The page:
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Existential crisis

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Existential crisis, derived from existentialism, is a stage of development at which an individual questions the very foundations of their life: whether their life has any meaning, purpose or value; whether their parents, teachers, and loved ones truly act in their best interest; whether the values they have been taught have any merit; and whether their religious upbringing may or may not be founded in reality.


An existential crisis may result from:

  • The sense of being alone and isolated in the world;
  • A new found grasp or appreciation of one's mortality;
  • Believing that one's life has no purpose or external meaning;
  • Awareness of one's freedom and the consequences of accepting or rejecting that freedom;

Existential crisis is often provoked by a significant event in the person's life — marriage, separation, major loss, the death of a loved one; a life-threatening experience; psycho-active drug use; adult children leaving home; reaching a personally-significant age (turning 30, turning 40, etc.), etc. Usually, it provokes the sufferer's introspection about personal mortality, thus revealing the psychological repression of said awareness.

Existential crisis may resemble anomie (a personal condition resulting from a lack of norms) or a midlife crisis. Sometimes, an existential crisis stems from a person's new perception of life and existence.

When a person faces the paradox of believing his or her life important, whilst perceiving that human existence is meaningless and without purpose, cognitive dissonance occurs, overcoming many innate psychological and cultural defense mechanisms.

Analogously, existentialism posits that a person can and does define the meaning and purpose of his or her life, hence must choose to resolve the crisis of existence.

Handling existential crises

There is no one given therapeutic method in modern psychology known to coerce a person out of existential despair (the issue is seldom, if at all, addressed from a medical standpoint).

Peter Wessel Zapffe, a Norwegian philosopher provided, in his work The Last Messiah, a four-fold route that he believed all self-conscious beings use in order to cope with the inherent indifference and absurdity of existence, made up of Isolation, Anchoring, Distraction, and Sublimation:

  • 1. Isolation is "a fully arbitrary dismissal from consciousness of all disturbing and destructive thought and feeling".
  • 2. Anchoring is the "fixation of points within, or construction of walls around, the liquid fray of consciousness". The anchoring mechanism provides individuals a value or an ideal that allows them to focus their attentions in a consistent manner. Zapffe also applied the anchoring principle to society, and stated "God, the Church, the State, morality, fate, the laws of life, the people, the future" are all examples of collective primary anchoring firmaments.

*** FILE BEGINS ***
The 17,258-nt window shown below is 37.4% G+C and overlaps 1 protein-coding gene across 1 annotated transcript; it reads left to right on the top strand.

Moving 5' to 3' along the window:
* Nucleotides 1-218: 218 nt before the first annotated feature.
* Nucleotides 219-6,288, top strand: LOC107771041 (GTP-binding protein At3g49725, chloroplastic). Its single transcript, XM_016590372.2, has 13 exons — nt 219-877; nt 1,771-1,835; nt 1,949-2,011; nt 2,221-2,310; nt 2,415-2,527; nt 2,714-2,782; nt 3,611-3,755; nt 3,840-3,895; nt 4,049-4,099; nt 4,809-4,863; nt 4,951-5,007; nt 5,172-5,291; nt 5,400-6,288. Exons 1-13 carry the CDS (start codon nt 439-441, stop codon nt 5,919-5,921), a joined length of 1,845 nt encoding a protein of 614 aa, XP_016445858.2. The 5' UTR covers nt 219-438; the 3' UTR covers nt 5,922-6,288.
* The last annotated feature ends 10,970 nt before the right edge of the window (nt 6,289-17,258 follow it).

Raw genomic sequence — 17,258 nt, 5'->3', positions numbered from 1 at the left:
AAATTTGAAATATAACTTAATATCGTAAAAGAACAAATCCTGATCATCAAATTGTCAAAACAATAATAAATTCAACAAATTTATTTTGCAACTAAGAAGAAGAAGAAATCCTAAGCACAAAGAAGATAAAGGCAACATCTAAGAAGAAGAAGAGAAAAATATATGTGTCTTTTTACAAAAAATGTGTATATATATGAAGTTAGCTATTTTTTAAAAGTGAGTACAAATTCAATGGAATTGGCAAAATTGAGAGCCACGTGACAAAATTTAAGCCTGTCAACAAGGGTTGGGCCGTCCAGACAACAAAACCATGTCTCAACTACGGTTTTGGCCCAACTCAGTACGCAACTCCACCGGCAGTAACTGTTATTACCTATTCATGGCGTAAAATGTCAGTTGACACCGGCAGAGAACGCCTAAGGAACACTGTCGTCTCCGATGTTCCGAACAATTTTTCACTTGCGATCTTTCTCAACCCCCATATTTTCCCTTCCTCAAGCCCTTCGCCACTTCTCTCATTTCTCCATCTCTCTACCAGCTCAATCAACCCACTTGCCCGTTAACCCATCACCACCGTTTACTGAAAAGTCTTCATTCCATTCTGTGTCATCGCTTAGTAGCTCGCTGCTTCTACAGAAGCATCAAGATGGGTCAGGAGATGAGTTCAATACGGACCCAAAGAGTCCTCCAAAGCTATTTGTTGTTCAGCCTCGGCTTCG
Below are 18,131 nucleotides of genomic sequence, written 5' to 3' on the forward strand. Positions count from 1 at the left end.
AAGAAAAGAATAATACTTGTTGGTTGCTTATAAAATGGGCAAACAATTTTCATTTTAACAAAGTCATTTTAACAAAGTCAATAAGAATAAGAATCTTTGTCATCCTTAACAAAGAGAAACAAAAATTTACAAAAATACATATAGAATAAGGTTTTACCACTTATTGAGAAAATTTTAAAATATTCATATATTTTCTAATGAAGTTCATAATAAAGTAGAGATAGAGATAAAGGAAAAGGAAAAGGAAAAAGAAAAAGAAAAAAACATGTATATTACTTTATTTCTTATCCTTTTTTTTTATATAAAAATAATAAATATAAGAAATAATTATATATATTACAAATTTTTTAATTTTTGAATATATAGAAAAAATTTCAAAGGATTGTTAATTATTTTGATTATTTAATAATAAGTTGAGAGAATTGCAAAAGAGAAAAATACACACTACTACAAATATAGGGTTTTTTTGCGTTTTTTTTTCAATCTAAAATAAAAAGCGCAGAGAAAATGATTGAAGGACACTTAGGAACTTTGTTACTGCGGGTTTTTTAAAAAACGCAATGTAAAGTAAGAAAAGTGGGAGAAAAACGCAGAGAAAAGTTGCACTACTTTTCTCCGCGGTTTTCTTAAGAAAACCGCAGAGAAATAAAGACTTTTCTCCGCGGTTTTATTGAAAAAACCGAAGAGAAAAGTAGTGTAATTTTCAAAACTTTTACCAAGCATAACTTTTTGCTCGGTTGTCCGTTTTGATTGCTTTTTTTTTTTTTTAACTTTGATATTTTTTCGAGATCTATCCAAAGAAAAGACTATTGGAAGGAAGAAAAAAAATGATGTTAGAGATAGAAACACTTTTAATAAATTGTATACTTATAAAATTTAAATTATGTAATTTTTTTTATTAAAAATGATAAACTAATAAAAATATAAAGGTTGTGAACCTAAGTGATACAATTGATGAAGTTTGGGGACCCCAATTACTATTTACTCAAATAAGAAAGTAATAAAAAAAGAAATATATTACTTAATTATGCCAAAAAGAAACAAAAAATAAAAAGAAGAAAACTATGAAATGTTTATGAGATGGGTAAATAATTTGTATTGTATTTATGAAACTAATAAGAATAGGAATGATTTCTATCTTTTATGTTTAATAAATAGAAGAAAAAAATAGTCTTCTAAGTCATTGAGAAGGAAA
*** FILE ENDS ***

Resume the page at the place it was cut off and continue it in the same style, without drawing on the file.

• 3. Distraction is when "one limits attention to the critical bounds by constantly enthralling it with impressions". Distraction focuses all of one's energy on a task or idea to prevent the mind from turning in on itself.
  • 4. Sublimation is the refocusing of energy away from negative outlets, toward positive ones. The individual distances him / herself and looks at their existence from an aesthetic point of view. (e.g. writers, poets, painters.) Zapffe himself pointed out that his produced works were the product of sublimation.

Intense vipassana meditation will usually bring about a set of experiences, referred to as the dark night of the soul by western spiritual traditions, that resemble the typical symptoms of an existential crisis[1][2]. During the "dark night", meditators become severely discouraged with practice and life in general, although continuing meditation is the only known form of overcoming this difficult stage [1].

See also


  1. 1.0 1.1 Daniel Ingram (April, 2007). "Mastering the Core Teachings of the Buddha". Retrieved November 17, 2009. 
  2. Henk Barendregt, "Buddhist Phenomenology I & II".

Further reading

  • J. Watson, Caring Science as Sacred Science 2005. Chapter 4: "Existential Crisis in Science and Human Sciences".
  • P. Strang, Existential crisis of the dying physician. Lakartidningen, 2004. (
  • T.M. Cousineau, A. Seibring, M.T. Barnard, P-673 Making meaning of infertility: Existential crisis or personal transformation? Fertility and Sterility, 2006.

External links

simple:Existential crisis

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